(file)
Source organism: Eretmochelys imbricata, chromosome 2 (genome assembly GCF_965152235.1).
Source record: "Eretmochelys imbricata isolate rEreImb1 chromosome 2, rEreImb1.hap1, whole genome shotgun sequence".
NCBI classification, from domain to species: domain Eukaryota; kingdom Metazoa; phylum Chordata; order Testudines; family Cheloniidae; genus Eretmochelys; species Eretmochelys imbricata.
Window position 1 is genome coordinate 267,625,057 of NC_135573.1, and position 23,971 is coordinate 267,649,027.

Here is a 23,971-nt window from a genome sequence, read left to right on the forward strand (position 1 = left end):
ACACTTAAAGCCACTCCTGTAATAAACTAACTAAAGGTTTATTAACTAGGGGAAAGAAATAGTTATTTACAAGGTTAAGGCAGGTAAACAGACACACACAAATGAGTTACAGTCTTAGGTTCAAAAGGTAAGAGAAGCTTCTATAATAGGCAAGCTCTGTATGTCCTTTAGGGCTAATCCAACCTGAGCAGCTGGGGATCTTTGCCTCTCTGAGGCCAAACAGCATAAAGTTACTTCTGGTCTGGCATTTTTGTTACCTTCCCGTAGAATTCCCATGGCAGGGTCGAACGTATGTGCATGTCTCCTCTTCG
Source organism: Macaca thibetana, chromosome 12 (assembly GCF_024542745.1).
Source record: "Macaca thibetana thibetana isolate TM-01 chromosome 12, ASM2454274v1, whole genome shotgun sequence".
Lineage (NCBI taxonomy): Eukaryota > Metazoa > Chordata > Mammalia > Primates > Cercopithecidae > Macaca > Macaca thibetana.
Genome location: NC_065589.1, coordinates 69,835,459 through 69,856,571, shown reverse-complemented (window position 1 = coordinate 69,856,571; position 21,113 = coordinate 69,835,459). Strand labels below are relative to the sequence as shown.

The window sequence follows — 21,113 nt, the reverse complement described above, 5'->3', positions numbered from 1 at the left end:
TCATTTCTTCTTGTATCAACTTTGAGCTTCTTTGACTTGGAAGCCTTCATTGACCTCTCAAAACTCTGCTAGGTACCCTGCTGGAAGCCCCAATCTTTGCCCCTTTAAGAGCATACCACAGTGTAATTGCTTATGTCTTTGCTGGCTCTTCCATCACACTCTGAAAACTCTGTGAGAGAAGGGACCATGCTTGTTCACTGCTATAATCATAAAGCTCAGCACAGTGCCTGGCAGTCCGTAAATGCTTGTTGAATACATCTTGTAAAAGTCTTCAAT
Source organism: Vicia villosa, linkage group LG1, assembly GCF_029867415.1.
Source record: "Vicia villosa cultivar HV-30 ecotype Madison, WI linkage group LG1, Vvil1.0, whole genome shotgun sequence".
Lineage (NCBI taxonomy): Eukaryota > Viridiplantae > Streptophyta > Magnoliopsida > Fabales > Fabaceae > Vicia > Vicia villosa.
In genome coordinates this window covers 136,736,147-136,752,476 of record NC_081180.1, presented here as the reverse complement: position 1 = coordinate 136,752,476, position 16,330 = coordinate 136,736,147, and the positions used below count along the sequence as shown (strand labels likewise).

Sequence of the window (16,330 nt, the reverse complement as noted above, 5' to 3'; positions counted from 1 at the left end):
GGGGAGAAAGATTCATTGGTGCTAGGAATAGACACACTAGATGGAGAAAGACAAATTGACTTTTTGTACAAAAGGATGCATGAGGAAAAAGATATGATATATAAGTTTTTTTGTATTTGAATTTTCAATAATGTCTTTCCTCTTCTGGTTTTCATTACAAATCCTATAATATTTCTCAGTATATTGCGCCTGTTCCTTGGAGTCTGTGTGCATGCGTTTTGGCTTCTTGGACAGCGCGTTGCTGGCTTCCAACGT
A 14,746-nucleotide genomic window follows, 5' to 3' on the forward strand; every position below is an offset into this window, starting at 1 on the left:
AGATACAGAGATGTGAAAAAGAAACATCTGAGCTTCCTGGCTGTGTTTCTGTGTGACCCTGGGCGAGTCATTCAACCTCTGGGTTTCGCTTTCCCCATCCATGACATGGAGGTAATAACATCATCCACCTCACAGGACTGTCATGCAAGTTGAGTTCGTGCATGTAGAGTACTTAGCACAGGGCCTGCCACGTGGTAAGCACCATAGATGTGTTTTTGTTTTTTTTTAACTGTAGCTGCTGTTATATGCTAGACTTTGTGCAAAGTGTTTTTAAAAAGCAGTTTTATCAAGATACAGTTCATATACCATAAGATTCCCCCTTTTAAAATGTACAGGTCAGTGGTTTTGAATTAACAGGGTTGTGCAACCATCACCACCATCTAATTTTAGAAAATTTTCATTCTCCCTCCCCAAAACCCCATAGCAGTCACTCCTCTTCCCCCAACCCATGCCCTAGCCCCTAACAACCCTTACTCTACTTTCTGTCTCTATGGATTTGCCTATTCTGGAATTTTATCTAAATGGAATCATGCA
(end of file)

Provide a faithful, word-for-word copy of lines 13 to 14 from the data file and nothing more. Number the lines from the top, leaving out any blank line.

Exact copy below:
Source organism: Vicia villosa, linkage group LG1, assembly GCF_029867415.1.
Source record: "Vicia villosa cultivar HV-30 ecotype Madison, WI linkage group LG1, Vvil1.0, whole genome shotgun sequence".